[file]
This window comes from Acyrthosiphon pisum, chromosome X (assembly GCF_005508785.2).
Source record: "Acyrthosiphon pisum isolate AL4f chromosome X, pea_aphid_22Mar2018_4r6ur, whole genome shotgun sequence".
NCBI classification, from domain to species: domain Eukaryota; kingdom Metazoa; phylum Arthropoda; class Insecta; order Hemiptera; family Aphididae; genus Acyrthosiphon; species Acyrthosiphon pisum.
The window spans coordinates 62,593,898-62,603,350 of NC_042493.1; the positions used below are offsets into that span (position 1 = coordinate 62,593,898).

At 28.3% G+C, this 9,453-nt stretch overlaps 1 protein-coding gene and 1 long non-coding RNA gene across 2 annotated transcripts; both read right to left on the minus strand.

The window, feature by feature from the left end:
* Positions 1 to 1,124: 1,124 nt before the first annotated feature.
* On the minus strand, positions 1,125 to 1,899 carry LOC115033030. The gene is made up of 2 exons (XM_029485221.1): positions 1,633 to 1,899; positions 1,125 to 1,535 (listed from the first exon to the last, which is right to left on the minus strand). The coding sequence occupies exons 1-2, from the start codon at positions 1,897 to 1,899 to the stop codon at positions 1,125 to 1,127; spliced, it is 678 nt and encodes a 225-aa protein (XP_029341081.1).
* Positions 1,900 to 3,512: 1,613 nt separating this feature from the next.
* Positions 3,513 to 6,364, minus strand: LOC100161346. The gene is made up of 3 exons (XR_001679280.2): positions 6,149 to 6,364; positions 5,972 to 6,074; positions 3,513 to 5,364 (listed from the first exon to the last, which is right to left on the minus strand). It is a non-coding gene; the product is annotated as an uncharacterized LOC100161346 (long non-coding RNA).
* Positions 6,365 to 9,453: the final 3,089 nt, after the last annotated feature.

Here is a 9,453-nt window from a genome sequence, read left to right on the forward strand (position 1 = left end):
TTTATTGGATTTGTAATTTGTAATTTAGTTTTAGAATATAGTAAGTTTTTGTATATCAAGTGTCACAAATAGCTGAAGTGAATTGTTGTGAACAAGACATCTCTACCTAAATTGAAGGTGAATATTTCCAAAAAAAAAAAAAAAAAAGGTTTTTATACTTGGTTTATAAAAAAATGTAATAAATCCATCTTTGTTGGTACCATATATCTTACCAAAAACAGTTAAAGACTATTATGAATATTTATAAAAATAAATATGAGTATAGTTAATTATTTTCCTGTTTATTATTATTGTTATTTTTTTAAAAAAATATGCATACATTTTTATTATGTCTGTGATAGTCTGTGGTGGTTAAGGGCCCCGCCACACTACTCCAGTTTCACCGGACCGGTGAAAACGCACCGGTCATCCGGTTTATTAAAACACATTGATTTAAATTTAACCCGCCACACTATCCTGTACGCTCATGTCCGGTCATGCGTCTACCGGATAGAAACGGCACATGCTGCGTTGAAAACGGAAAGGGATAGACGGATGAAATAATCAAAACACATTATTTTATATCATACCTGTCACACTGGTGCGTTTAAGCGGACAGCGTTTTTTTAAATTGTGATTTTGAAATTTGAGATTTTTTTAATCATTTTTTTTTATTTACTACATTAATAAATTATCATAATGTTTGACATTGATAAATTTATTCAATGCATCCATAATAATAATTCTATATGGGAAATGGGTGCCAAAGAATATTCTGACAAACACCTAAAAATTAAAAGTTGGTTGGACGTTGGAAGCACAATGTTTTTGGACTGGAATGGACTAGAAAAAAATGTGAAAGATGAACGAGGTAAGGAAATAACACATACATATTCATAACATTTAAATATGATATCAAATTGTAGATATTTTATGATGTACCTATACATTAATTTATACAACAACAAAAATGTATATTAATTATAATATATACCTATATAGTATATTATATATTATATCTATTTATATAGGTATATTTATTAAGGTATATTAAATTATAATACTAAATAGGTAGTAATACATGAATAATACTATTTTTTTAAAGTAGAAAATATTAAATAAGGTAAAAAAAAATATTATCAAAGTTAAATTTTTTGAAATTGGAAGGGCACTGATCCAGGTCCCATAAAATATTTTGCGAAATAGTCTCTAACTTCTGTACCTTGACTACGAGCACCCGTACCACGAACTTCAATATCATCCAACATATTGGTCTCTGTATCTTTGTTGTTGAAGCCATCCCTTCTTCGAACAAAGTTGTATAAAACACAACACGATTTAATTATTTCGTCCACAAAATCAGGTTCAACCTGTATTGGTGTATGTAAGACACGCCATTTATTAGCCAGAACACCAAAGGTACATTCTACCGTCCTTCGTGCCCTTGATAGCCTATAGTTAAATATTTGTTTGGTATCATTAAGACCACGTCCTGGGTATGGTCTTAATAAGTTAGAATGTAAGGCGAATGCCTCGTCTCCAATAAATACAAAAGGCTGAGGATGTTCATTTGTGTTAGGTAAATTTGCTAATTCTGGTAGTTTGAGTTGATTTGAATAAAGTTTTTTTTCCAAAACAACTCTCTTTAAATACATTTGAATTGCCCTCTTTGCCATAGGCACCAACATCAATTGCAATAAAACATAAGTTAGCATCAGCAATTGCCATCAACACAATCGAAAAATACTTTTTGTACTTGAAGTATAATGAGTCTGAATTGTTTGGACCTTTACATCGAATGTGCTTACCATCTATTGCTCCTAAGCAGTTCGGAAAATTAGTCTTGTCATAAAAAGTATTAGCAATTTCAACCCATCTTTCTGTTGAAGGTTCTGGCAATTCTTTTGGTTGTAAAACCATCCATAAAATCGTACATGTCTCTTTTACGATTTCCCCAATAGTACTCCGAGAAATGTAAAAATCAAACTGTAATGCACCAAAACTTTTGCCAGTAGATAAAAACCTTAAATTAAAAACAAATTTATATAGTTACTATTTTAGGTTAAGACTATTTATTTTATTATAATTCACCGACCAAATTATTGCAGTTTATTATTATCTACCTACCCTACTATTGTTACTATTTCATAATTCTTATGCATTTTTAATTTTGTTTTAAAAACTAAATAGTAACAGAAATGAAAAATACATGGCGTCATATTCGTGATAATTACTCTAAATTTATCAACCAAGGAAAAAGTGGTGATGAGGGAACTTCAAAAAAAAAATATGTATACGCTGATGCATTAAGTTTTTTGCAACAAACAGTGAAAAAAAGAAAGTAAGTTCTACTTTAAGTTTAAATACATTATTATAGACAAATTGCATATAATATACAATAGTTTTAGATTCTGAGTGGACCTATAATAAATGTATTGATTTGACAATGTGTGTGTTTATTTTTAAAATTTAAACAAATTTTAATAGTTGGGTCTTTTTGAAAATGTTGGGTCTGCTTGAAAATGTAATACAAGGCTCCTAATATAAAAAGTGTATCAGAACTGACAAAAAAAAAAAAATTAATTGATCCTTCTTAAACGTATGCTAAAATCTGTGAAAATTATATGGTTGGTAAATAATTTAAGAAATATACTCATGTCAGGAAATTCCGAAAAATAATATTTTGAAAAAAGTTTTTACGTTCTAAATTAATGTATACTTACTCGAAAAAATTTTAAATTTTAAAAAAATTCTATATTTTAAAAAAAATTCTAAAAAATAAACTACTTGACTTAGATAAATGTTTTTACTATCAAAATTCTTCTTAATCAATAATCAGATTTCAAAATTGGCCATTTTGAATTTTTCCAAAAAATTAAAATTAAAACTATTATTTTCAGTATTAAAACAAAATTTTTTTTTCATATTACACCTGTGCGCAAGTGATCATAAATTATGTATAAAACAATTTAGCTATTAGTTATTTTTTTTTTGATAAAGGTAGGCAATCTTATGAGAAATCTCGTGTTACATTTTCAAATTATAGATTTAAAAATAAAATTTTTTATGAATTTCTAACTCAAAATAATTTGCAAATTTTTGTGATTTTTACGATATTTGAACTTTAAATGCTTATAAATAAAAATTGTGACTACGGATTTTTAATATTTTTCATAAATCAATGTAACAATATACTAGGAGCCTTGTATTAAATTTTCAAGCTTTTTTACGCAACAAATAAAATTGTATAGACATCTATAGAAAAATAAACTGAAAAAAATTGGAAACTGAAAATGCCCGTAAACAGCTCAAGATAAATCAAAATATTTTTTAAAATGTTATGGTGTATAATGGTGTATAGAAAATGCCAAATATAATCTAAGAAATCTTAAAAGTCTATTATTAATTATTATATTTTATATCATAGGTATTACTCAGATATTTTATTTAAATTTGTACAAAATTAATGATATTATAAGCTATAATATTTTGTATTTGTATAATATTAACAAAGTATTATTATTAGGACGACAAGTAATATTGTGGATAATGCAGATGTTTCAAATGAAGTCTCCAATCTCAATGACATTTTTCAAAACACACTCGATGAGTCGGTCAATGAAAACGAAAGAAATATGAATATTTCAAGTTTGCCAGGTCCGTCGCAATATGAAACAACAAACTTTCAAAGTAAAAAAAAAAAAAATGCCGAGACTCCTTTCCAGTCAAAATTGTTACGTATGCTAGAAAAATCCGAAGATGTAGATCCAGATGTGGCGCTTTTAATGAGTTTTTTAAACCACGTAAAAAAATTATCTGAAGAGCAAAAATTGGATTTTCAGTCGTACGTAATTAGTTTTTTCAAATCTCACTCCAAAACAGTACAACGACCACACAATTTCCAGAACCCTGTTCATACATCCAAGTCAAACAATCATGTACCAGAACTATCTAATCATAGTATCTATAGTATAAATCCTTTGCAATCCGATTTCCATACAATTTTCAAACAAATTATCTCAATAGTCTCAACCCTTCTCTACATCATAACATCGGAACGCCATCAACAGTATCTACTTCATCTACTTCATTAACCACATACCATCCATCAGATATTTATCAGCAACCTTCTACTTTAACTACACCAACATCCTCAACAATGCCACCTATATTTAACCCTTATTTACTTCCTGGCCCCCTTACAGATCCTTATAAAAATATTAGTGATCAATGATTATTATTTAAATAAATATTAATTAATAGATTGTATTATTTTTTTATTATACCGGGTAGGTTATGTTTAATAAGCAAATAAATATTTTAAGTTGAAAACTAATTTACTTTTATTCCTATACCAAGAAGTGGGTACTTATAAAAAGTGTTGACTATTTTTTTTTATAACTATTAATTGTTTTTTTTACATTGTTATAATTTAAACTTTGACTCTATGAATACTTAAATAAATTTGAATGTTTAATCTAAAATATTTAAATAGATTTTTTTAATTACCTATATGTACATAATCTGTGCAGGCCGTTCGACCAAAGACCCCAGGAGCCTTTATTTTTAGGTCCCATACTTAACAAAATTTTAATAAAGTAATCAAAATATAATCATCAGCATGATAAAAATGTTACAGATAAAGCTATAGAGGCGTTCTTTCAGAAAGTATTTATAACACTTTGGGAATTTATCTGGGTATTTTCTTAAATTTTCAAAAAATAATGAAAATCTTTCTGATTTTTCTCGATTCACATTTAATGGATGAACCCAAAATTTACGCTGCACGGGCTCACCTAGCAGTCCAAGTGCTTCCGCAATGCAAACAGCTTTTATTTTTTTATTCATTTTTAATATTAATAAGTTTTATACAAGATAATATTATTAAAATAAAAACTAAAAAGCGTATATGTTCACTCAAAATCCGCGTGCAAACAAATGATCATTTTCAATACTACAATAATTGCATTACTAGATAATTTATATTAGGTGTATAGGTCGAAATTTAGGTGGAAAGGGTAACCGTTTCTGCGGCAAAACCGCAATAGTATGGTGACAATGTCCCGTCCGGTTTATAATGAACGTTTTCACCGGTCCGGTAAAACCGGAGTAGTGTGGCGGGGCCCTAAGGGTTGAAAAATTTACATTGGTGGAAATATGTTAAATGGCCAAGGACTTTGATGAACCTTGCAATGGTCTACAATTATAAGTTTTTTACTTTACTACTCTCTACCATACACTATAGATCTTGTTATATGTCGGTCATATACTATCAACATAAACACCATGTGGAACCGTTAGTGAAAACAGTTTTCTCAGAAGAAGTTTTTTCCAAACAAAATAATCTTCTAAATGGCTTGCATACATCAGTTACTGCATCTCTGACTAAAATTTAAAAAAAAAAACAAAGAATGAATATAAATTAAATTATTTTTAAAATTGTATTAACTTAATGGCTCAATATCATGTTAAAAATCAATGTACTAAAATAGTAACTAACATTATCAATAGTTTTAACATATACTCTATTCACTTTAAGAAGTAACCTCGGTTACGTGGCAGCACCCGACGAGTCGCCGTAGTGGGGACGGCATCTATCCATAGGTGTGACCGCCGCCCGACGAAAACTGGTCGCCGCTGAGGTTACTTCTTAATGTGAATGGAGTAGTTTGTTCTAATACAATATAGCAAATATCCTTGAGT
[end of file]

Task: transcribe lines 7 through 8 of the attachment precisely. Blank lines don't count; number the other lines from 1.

* Positions 1 to 1,124: 1,124 nt before the first annotated feature.
* On the minus strand, positions 1,125 to 1,899 carry LOC115033030. The gene is made up of 2 exons (XM_029485221.1): positions 1,633 to 1,899; positions 1,125 to 1,535 (listed from the first exon to the last, which is right to left on the minus strand). The coding sequence occupies exons 1-2, from the start codon at positions 1,897 to 1,899 to the stop codon at positions 1,125 to 1,127; spliced, it is 678 nt and encodes a 225-aa protein (XP_029341081.1).